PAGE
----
Game of Comparison

It’s been over 24 hours, so we have at least 24,000 thinkpieces about Game of Thrones finale / final season’s compressed narrative, character inconsistencies, political absurdities and lack thereof, etc.

Your mileage may vary, but I say season eight had 2.5 Great/Good Episodes out of six. Much of the Great exists despite the compressed timeline, muddled arcs, and uneven dialogue.

A conservative estimate would be 10,000 things from acting to design to makeup go into making every scene, but no matter the number, they all go through the director. The biggest difference between 8.05 “The Bells” and this week’s “The Iron Throne” isn’t that one is better written, motivated, or acted: it’s pure direction. From long tracking shots which are motivated by action or to instill a sense of panic or immediacy or intimacy, versus long tracking shots which are motivated by having as much time as you want on HBO’s schedule, the two episodes feel intensely different. I’m going to break down two specific directorial choices which sum up a lot of how the season went wrong.

1. Dany’s presentation

Yes, this section is mostly wardrobe and design, but it’s clearly a big directorial choice. Of course the designer puts things forward, but the director gives a brief and approves the final pieces. In a different episode, one might argue that it’s the writer who’s specified, and while generally a director can change something stylistically even if it’s specified in the script, here writers and directors are the same, so the point is moot.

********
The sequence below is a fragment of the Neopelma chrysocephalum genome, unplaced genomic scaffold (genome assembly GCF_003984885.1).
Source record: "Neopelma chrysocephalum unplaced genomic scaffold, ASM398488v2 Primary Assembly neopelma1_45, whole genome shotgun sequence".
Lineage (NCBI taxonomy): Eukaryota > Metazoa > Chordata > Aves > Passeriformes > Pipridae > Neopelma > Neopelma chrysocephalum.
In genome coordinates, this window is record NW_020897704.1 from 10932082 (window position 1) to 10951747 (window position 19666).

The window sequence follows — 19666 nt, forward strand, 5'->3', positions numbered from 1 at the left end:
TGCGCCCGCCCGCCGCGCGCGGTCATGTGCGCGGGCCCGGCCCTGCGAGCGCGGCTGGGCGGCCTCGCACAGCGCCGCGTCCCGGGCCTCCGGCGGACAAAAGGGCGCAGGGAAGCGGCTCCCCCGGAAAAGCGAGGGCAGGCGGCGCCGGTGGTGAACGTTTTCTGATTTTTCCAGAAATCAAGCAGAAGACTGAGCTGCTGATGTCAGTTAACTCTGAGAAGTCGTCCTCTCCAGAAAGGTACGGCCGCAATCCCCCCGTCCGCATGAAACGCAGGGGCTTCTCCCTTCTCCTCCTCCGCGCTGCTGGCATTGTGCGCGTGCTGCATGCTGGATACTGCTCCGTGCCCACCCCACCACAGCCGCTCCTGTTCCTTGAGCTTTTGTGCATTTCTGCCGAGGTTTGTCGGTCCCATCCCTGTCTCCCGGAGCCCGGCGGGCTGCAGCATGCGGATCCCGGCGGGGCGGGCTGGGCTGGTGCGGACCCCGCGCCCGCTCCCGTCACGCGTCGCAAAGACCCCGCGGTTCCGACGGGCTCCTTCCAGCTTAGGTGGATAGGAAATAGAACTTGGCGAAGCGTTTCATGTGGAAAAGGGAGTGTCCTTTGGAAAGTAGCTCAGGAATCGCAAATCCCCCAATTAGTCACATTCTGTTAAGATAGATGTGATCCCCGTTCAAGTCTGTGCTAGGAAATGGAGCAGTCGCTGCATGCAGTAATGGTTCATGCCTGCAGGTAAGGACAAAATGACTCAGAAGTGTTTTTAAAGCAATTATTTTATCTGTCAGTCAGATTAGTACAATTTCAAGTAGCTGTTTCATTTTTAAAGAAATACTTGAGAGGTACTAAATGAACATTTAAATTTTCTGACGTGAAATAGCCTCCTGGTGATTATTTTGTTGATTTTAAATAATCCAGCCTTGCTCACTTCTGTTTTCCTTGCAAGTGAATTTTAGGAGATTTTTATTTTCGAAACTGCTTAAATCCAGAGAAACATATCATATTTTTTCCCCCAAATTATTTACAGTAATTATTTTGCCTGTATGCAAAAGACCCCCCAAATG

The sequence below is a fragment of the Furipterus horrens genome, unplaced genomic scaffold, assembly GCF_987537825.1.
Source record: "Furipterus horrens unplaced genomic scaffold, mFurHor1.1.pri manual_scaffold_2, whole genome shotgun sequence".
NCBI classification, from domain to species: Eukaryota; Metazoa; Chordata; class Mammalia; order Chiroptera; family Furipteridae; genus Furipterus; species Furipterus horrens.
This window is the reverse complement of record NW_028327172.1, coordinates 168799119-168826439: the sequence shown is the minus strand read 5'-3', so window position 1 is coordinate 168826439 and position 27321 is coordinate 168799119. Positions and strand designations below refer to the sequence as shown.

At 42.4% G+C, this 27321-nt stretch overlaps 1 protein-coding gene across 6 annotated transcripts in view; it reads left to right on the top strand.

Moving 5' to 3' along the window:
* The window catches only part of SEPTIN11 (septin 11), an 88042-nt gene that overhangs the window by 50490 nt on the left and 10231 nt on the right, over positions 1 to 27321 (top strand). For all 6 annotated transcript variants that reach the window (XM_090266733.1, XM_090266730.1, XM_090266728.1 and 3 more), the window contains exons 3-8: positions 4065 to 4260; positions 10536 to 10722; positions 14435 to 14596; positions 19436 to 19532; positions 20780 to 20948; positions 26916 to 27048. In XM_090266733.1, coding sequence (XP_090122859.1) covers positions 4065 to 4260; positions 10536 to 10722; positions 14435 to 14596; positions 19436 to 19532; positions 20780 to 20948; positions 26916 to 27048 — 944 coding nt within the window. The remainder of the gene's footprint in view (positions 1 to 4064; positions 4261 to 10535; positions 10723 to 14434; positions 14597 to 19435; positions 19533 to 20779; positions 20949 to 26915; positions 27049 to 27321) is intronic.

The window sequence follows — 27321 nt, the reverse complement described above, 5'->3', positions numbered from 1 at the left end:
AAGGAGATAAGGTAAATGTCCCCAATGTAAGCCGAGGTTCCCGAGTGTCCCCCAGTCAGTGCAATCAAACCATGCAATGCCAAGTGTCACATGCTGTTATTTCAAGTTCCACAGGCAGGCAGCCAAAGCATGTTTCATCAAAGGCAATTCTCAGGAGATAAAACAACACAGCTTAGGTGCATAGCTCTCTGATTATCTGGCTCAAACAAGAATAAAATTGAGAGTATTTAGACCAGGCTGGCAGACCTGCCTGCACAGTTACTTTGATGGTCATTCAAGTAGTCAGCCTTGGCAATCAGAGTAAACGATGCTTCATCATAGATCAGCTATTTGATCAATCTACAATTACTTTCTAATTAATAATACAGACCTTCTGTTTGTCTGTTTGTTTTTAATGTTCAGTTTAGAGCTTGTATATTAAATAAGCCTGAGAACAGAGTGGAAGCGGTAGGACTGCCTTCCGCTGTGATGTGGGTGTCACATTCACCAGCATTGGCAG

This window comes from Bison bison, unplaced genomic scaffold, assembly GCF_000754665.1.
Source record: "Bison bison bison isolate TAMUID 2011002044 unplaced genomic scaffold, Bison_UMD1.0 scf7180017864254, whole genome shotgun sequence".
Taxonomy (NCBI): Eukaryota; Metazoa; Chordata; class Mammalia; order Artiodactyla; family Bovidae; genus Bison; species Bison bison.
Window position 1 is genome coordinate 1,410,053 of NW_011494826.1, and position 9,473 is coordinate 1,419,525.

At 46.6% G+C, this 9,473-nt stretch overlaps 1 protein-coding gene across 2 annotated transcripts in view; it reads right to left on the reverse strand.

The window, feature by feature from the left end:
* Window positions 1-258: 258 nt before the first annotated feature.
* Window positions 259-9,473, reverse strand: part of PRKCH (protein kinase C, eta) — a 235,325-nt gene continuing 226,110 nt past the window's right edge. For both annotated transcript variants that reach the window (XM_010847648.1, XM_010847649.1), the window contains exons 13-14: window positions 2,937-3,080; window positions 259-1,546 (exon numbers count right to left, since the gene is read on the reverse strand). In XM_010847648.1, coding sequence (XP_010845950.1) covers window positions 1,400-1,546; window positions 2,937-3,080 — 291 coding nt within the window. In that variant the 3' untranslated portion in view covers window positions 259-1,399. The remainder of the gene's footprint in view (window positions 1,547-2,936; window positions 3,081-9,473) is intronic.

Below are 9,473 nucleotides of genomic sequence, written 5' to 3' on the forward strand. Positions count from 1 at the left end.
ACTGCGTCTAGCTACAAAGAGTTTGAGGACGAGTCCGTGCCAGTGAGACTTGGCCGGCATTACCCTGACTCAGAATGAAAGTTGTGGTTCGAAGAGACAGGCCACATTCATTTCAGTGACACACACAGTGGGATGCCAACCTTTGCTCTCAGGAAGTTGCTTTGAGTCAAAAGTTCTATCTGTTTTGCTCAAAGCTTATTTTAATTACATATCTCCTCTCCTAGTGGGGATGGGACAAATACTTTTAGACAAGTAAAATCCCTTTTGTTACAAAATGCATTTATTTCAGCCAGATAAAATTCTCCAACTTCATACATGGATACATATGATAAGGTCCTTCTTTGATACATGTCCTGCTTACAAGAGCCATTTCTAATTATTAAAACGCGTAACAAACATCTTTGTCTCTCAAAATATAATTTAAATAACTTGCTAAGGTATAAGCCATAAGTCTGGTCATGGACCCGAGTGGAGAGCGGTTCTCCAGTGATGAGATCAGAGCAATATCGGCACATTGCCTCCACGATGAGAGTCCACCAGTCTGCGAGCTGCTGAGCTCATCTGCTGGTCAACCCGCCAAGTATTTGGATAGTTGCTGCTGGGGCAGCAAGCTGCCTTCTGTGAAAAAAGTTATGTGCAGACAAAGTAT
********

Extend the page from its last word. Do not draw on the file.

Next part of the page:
They wardrobe and styling is so different than Dany’s prior presentations, it was something which would have been asked for well in advance.

Whether you argue Dany’s heel turn was an egregious out-of-nowhere sharkjump (dragon jump?), or that it’s been clearly building for the last 8 seasons though rushed in its execution (my take), the aesthetic switch is instant and drastic. From white fur robes to all black leather, natural finish to darker eyebrows and lipstick, and massive statement banners, Dany went full Sith.

‘Suspension of disbelief’ is the audience assuming Dany could get her traveling wardrobe team to create a perfect Dark Queen ensemble in the middle of a ruined city. This is about eight steps beyond that. Overnight abandonment of royal blue and white robes for black capes is jarring for the audience, and not in a good way. Not only that, the shift doesn’t work with Dany’s history or her present. Everything she says and thinks in this very episode contradicts such a tonal shift.

Her oration under these banners is peppered with ‘break the wheel’ and ‘free those enslaved’ – Dany still believes she is fully on the side of justice and mercy and is actively positioning herself as a saviour and liberator. One point of her madness is her belief she’s still just making the tough decisions, as she argues with Jon before he stabs her. She sees herself as the same person who burnt her would-be rapists and necessarily executed those who spoke out against her . . . and someone who believes that is going to continue to dress and present her armies accordingly.